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Petty Theft & Grand Theft

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Petty Theft & Grand Theft in Newport Beach

The Difference Between Petty Theft & Grand Theft

In California, theft is defined as taking property from another owner with the intent to keep it. There are two main types of theft crimes – petty theft and grand theft. The most common type of theft is petty theft. As defined by Penal Code section 488, petty theft usually involves the taking of property where the value of property is under $950.

Petty theft is always a misdemeanor and carries a maximum penalty of six months county jail. However, if a person is charged with petty theft and they have three or more prior theft-related convictions on their record, the new petty theft offense can be charged as a felony pursuant to Penal Code section 666. Petty theft of property valued under $50 can be charged as an infraction, pursuant to Penal Code section 490.1. Petty theft that involves shoplifting is charged under Penal Code section 490.5.

If a person is charged with petty theft and they have a prior theft related conviction, then, depending on the circumstances, the new petty theft conviction can be charged as a felony. Pursuant to Penal Code section 666(a), petty theft is a wobbler and can be charged as a felony if the defendant has at least three prior theft-related convictions on their record and has served time in a penal institution (usually jail or prison) for each of those prior offenses. A theft-related conviction includes petty theft (Penal Code section 488), grand theft (Penal Code section 487), burglary (Penal Code section 459), robbery (Penal Code section 211), auto theft (Vehicle Code section 10851), carjacking (Penal Code section 215) or felony possession of stolen property (Penal Code section 496).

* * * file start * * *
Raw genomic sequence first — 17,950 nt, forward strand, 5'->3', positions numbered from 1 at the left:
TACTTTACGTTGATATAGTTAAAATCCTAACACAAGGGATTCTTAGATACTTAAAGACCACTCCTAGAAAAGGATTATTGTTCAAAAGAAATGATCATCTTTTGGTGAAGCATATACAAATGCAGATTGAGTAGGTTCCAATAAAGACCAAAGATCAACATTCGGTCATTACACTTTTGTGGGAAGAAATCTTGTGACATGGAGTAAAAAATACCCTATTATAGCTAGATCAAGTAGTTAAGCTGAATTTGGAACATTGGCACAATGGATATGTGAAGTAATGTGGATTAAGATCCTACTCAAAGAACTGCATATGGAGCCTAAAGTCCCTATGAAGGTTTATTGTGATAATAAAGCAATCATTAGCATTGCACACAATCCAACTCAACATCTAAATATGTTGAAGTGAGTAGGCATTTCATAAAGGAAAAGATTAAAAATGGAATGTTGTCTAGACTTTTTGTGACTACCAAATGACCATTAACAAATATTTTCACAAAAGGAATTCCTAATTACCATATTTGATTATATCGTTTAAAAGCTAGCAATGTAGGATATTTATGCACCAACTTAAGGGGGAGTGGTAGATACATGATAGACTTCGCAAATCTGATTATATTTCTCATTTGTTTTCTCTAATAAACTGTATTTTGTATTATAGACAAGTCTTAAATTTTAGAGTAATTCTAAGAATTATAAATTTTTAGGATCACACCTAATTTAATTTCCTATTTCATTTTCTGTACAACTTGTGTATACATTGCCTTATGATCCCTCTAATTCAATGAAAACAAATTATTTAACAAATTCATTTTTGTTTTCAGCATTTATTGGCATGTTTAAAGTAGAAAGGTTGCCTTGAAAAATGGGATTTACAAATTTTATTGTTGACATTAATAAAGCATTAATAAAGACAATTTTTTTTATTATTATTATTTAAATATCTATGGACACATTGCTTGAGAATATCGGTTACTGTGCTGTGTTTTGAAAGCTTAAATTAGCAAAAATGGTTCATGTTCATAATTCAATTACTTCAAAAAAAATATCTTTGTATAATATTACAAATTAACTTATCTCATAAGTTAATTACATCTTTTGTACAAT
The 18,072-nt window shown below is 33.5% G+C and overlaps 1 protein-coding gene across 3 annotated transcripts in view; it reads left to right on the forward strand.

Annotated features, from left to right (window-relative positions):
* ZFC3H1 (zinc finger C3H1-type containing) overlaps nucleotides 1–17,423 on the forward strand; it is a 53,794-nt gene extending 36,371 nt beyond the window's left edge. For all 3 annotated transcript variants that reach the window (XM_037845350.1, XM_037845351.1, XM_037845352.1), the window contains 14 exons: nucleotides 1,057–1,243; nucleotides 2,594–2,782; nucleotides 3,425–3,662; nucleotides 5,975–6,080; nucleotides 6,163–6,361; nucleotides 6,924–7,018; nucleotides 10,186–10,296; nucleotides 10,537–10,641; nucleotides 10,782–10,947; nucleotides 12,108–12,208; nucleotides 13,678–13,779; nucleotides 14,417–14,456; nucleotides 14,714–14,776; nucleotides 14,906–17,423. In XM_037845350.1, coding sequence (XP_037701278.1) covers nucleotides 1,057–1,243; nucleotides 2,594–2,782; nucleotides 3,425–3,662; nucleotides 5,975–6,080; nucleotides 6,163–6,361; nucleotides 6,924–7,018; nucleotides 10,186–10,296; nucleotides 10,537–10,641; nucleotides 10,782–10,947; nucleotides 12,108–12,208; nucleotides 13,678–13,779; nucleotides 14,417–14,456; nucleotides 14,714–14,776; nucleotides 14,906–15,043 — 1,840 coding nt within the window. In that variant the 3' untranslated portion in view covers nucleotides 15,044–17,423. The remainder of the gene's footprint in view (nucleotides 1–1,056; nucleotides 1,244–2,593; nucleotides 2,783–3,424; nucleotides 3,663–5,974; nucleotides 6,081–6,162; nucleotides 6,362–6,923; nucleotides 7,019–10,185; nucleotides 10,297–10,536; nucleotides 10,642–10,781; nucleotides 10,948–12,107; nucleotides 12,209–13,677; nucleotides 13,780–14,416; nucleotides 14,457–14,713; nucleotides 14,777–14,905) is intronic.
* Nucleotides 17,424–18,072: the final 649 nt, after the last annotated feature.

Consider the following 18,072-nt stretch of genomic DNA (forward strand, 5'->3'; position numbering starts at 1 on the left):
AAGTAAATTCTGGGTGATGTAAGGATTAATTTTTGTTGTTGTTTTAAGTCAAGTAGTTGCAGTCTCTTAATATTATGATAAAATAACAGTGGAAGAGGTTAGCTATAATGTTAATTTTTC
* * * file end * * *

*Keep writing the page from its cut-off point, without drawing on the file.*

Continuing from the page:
The law is more severe for sex offenders or defendants with strikes on their record. Pursuant to Penal Code section 666(b), a petty theft is a wobbler and can be charged as a felony if these types of defendants have just one prior theft-related conviction on their record and they served time in a penal institution (usually jail or prison) for that prior offense.

Grand theft, according to Penal Code section 487, involves the taking of property whose value is $950 or more. Theft of a firearm is also considered grand theft, regardless of the value. Furthermore, theft directly from a person is also considered grand theft regardless of the value. Grand theft is a wobbler, which means it can be charged as a misdemeanor or a felony.

Usually, the District Attorney’s office will charge the crime as a felony if the property was well over $950 in value or if the person involved has a prior criminal record. If charged as a felony, the maximum penalty for grand theft is three years county prison pursuant to Penal Code section 1170(h). If charged as a misdemeanor, the maximum penalty for grand theft is one year of county jail.

Other Types of Theft